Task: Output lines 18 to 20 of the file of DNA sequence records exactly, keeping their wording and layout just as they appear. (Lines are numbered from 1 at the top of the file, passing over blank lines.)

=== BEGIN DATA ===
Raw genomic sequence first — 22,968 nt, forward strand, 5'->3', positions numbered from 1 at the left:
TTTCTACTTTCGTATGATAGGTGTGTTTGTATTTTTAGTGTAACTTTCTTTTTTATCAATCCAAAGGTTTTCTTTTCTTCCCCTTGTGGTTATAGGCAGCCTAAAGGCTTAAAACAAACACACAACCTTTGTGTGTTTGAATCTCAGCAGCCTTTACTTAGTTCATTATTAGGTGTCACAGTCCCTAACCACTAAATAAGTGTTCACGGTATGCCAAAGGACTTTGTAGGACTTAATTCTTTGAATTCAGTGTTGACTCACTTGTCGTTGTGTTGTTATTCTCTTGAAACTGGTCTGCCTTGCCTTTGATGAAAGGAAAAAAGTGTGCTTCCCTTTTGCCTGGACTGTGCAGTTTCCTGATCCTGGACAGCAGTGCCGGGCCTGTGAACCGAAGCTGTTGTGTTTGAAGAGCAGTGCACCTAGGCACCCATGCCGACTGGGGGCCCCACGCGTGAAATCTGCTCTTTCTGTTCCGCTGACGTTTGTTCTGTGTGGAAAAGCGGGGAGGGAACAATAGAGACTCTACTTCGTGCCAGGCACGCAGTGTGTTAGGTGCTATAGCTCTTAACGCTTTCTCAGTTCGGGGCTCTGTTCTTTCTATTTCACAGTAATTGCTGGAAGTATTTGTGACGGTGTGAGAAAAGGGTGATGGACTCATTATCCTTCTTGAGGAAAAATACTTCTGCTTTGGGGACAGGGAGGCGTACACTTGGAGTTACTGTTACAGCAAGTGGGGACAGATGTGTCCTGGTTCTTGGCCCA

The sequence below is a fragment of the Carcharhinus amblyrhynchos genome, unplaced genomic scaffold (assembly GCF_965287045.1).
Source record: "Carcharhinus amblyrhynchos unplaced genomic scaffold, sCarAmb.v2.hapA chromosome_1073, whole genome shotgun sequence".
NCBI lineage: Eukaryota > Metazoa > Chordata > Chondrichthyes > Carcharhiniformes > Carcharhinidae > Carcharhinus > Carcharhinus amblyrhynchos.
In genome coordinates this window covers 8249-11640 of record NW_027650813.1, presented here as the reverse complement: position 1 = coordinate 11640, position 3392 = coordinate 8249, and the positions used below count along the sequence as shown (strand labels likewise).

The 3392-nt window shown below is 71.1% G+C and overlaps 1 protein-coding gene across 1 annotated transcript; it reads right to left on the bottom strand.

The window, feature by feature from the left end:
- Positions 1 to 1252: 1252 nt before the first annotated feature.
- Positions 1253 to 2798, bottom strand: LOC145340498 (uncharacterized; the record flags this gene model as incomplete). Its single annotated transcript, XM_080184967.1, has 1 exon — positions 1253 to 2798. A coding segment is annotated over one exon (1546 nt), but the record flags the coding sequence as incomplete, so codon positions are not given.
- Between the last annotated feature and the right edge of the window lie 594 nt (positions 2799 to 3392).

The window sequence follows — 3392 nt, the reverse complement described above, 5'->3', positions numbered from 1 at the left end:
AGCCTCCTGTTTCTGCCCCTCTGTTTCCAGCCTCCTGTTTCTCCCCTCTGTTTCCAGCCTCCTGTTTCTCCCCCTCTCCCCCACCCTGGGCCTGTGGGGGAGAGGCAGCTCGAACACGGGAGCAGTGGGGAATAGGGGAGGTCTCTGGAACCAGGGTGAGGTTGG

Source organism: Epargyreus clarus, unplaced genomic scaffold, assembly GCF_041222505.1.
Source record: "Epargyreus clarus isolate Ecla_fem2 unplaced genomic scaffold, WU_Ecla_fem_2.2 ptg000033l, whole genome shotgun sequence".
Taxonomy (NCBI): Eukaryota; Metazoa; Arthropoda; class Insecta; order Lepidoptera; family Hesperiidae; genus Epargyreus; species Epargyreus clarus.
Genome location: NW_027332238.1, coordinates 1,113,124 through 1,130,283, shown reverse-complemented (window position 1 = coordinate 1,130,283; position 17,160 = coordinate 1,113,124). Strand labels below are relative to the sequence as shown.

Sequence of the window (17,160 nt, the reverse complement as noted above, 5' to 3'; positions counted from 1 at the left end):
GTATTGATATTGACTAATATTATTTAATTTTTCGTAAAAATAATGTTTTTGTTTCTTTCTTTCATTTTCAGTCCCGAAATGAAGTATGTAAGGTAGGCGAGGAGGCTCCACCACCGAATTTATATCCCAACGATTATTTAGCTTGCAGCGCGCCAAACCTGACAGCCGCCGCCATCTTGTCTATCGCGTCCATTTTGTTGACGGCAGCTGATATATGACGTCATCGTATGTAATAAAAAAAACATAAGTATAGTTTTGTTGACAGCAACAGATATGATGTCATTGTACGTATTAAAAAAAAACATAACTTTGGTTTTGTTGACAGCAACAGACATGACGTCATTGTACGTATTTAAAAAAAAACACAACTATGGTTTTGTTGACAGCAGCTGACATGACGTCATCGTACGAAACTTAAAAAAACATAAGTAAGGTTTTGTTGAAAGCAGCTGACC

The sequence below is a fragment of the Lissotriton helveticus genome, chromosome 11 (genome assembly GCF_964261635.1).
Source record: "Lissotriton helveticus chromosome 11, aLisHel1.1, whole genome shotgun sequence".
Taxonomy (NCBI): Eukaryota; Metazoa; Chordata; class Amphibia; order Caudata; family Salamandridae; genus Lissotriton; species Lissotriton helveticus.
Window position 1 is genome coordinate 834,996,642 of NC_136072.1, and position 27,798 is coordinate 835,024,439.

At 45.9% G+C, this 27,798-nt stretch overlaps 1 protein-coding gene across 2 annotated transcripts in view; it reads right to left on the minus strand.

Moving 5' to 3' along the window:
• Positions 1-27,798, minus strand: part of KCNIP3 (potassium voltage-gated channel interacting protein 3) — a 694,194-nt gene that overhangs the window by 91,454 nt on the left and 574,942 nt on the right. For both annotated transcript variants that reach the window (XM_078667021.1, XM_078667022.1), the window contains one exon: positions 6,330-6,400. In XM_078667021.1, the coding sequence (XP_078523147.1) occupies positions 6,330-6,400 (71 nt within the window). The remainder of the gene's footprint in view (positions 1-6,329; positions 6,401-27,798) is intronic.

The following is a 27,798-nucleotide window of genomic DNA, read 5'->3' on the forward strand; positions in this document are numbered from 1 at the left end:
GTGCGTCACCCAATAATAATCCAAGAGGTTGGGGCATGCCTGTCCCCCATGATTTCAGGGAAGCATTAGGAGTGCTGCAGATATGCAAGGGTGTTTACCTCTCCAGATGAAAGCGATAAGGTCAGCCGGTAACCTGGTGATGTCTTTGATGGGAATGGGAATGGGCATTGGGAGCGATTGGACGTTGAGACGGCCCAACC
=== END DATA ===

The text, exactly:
Sequence of the window (17,160 nt, the reverse complement as noted above, 5' to 3'; positions counted from 1 at the left end):
GTATTGATATTGACTAATATTATTTAATTTTTCGTAAAAATAATGTTTTTGTTTCTTTCTTTCATTTTCAGTCCCGAAATGAAGTATGTAAGGTAGGCGAGGAGGCTCCACCACCGAATTTATATCCCAACGATTATTTAGCTTGCAGCGCGCCAAACCTGACAGCCGCCGCCATCTTGTCTATCGCGTCCATTTTGTTGACGGCAGCTGATATATGACGTCATCGTATGTAATAAAAAAAACATAAGTATAGTTTTGTTGACAGCAACAGATATGATGTCATTGTACGTATTAAAAAAAAACATAACTTTGGTTTTGTTGACAGCAACAGACATGACGTCATTGTACGTATTTAAAAAAAAACACAACTATGGTTTTGTTGACAGCAGCTGACATGACGTCATCGTACGAAACTTAAAAAAACATAAGTAAGGTTTTGTTGAAAGCAGCTGACC

The sequence below is a fragment of the Lissotriton helveticus genome, chromosome 11 (genome assembly GCF_964261635.1).